Posted on 04 October 2011 by Laxman |  Email |Print

Investors are skittish about real estate investments due to the beating the sector took over the past few years, but alternative-investment managers say real estate has some features that make it worth another look.
That was the message from a panel of real estate investment managers at the Investment News Alternative Investments Conference in Chicago Monday……………………………………….Full Article: Source

Posted on 04 October 2011 by Laxman |  Email |Print

European listed real estate, as represented in the GPR 250 Europe index, remained in negative territory (-8.2%) in September, following a 8.7% loss in August.
The individual country indices performances were as follows: Turkey 8.9%; Israel 3.7% (= Gazit Globe); Switzerland 1.9%; Poland -2.6% (= GTC); Germany -2.8%; Belgium-4.2%;………………………………………Full Article: Source

Posted on 04 October 2011 by Laxman |  Email |Print

Colliers International has released its 2011 Global Investor Sentiment Survey, which takes the pulse of property investors worldwide, measuring their appetite for risk, optimism, key concerns and sense of market cycles.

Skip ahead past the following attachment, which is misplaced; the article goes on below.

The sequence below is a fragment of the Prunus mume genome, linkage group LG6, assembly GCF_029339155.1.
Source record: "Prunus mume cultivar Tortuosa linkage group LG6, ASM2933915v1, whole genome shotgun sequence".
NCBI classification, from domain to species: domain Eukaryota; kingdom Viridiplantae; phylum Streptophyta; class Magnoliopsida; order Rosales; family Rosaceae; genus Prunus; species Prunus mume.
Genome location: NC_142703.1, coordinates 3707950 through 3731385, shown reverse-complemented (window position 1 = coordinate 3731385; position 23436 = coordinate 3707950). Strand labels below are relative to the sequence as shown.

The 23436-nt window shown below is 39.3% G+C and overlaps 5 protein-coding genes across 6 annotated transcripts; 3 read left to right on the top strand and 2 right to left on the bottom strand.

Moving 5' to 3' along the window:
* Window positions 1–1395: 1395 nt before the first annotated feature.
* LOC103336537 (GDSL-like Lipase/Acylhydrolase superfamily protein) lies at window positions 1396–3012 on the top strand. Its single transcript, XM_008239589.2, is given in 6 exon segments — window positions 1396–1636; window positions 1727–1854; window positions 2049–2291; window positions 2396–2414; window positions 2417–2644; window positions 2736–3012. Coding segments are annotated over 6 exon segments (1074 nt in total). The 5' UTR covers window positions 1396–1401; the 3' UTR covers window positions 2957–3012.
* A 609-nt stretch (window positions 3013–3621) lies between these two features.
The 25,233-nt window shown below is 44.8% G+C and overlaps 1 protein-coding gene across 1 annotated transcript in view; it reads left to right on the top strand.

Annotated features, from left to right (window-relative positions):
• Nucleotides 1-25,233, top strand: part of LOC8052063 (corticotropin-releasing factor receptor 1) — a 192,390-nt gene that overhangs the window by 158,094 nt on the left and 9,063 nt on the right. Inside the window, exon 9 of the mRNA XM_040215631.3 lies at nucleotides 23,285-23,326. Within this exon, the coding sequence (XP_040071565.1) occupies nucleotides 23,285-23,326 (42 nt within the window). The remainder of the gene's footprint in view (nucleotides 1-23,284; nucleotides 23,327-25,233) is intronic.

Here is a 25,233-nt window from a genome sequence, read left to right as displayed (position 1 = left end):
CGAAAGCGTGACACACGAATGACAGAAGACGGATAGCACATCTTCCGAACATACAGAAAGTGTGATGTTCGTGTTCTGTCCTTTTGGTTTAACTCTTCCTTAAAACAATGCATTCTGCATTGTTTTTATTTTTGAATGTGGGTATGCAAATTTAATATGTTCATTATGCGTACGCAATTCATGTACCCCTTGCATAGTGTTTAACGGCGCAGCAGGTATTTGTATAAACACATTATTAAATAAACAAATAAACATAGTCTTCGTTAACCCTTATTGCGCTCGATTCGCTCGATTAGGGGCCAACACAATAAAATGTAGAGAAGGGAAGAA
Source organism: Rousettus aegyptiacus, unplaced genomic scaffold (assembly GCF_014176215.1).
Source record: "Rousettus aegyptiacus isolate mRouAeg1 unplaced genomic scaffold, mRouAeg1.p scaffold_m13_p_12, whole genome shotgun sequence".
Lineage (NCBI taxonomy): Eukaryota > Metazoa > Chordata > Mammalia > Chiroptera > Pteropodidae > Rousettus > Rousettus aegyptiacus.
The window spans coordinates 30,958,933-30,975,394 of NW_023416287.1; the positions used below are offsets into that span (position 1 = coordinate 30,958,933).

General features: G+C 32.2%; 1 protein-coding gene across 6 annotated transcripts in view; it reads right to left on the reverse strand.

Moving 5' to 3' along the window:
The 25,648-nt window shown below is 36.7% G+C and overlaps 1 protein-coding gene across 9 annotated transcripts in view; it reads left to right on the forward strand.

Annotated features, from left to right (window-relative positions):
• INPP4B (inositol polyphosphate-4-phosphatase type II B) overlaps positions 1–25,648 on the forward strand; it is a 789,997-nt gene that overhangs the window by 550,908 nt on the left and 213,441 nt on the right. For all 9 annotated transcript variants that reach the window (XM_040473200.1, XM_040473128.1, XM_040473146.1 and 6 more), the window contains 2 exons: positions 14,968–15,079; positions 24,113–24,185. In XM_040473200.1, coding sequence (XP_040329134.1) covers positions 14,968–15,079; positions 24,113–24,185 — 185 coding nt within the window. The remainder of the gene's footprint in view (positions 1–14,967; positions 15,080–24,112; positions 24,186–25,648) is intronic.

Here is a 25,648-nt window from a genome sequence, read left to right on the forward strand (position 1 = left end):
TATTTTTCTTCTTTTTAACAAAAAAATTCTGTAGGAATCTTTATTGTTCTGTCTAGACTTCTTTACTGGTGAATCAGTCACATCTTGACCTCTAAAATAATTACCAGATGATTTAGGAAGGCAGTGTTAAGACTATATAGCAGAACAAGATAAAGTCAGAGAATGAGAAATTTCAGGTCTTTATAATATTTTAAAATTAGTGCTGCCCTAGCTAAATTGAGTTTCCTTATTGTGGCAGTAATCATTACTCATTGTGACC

In Europe, 64% of investors surveyed reported they were more than likely to look to increase their real estate holdings. However, stock remained a concern with 49% reporting the supply of “for sale” property remained a key barrier to expansion and over 54% stating they were focused on core property with target IRRs of 5 to 10%………………………………………Full Article: Source

Posted on 04 October 2011 by Laxman |  Email |Print

Three quarters of banks actively lending for bigger-ticket UK commercial property deals in the quarter to end-September are based in the euro zone, with lenders and insurance companies likely to play a greater role, research showed.
William Newsom, UK head of valuation at consultant Savills, said 12 of the 16 lenders active in the UK commercial property market were based in the euro zone……………………………………….Full Article: Source

Posted on 04 October 2011 by Laxman |  Email |Print

A 1.4 billion pounds ($2.2 billion) deal between Royal Bank of Scotland and Blackstone to rid the bank of some of its troubled property loans may fail, robbing the industry of a template for similar transactions, three sources said.
The deal, code named Project Isobel, required debt funding from third parties of about 60 percent and was part of a move by RBS to reduce its estimated 80 billion pounds property exposure, after its government bailout during the credit crisis……………………………………….Full Article: Source